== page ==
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If you remain stressed, the reaction stage will persist. In the endurance stage, your body begins to lower your blood pressure and heart rate. It also reduces the amount of adrenaline and cortisol that is produced.

However, your body remains on alert at this stage and can easily go back to the reaction stage if the stressor persists. At this stage, your body is simply trying to recover from the shock of the alarm reaction stage.

exhaustion stage

Stress puts your body to the test, and the burnout stage comes after prolonged stress.

You experience this stage after your body has been through a prolonged period of stress. Here, even if the stressor persists, your body is too exhausted to continue fighting it. This is the riskiest stage of the general adaptation syndrome, since here you are more prone to developing health problems.

Signs of general adaptation syndrome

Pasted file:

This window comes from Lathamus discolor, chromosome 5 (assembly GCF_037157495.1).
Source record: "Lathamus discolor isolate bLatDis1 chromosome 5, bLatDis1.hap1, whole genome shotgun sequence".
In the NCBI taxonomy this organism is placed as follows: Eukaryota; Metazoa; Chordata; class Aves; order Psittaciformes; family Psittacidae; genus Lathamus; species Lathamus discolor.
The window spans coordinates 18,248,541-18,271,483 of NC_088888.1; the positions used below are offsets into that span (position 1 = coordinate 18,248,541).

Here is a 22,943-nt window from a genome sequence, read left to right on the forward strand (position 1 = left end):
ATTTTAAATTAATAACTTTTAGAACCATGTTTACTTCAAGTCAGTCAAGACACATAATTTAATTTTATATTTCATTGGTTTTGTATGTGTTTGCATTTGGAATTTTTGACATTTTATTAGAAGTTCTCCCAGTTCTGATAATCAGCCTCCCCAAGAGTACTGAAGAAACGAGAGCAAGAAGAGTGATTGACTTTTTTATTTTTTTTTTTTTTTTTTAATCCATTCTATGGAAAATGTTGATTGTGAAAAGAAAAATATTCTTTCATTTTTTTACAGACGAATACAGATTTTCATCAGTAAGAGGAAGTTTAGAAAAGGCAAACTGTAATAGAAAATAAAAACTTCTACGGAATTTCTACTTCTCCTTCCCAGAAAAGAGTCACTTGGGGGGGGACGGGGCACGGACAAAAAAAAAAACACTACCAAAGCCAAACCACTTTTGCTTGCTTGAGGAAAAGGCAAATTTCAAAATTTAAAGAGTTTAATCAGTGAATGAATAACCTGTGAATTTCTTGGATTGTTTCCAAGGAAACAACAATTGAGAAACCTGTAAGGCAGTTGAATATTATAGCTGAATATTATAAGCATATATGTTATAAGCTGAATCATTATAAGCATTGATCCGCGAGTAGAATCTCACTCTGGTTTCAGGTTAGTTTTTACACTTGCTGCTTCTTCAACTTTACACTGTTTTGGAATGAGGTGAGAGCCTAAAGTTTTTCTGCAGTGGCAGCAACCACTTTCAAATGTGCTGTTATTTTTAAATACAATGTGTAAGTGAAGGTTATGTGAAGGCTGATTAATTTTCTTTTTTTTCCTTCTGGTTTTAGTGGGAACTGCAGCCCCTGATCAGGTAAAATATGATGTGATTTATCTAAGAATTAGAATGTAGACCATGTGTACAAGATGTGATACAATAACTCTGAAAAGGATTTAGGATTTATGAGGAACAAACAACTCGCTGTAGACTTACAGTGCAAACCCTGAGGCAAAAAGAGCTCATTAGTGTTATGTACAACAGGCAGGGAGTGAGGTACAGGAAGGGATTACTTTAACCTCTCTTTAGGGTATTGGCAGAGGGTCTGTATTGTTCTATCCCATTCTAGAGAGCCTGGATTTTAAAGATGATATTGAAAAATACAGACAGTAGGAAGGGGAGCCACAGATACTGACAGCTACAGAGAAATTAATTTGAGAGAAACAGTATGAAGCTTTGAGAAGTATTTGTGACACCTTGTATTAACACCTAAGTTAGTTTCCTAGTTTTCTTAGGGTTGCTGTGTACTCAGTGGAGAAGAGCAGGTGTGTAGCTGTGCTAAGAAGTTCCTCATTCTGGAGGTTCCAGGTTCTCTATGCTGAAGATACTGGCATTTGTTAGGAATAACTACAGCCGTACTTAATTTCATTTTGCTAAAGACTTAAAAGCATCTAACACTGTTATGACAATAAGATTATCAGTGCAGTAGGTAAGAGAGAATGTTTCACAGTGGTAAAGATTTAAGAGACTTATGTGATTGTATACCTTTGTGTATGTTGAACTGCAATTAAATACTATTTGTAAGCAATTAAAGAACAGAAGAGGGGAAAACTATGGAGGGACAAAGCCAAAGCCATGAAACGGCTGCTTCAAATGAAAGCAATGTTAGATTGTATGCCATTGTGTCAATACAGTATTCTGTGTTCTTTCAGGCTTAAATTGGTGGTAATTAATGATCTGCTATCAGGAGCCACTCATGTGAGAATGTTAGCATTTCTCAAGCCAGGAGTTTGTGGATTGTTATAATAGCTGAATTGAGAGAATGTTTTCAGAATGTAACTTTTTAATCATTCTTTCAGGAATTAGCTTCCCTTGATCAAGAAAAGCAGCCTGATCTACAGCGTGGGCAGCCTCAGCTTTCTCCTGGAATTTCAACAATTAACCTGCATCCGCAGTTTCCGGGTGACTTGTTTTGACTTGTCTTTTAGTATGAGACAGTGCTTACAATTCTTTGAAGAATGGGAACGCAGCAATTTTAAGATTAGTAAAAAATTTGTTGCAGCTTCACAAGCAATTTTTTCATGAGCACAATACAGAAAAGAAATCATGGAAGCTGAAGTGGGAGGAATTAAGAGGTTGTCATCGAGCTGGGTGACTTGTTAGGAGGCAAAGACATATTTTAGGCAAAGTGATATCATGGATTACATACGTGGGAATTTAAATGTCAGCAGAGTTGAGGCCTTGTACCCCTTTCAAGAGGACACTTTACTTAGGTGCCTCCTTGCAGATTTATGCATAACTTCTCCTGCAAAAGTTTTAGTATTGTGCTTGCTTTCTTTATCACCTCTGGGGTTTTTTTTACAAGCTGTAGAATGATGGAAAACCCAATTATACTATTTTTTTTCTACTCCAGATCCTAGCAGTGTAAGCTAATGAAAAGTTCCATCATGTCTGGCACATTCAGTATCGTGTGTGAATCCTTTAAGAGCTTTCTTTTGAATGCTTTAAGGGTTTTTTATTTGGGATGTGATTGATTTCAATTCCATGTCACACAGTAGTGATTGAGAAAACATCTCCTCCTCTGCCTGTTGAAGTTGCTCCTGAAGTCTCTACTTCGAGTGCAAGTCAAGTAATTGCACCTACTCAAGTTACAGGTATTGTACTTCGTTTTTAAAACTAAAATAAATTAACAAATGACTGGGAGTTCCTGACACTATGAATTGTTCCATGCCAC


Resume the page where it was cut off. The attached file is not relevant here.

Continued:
During each of the three stages of general adaptation syndrome, your body exhibits different signs.

Alarm reaction stage

During the reaction stage, your body reacts in the following ways.

  • high blood pressure
  • Heart rate speeds up
  • Dilated pupils
  • senses heightened
  • Redness of the skin
  • resistance stage

If there is persistent stress, in the resistance stage your body may exhibit the following:

  • Irritability
  • Poor concentration
  • Frustration
  • exhaustion stage

The exhaustion stage leaves your body feeling unprepared to avoid stress. You are susceptible to developing stress-related conditions at this stage.

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Your body may exhibit the following symptoms:

  • Anxiety
  • cognitive difficulties
  • Depression
  • Fatigue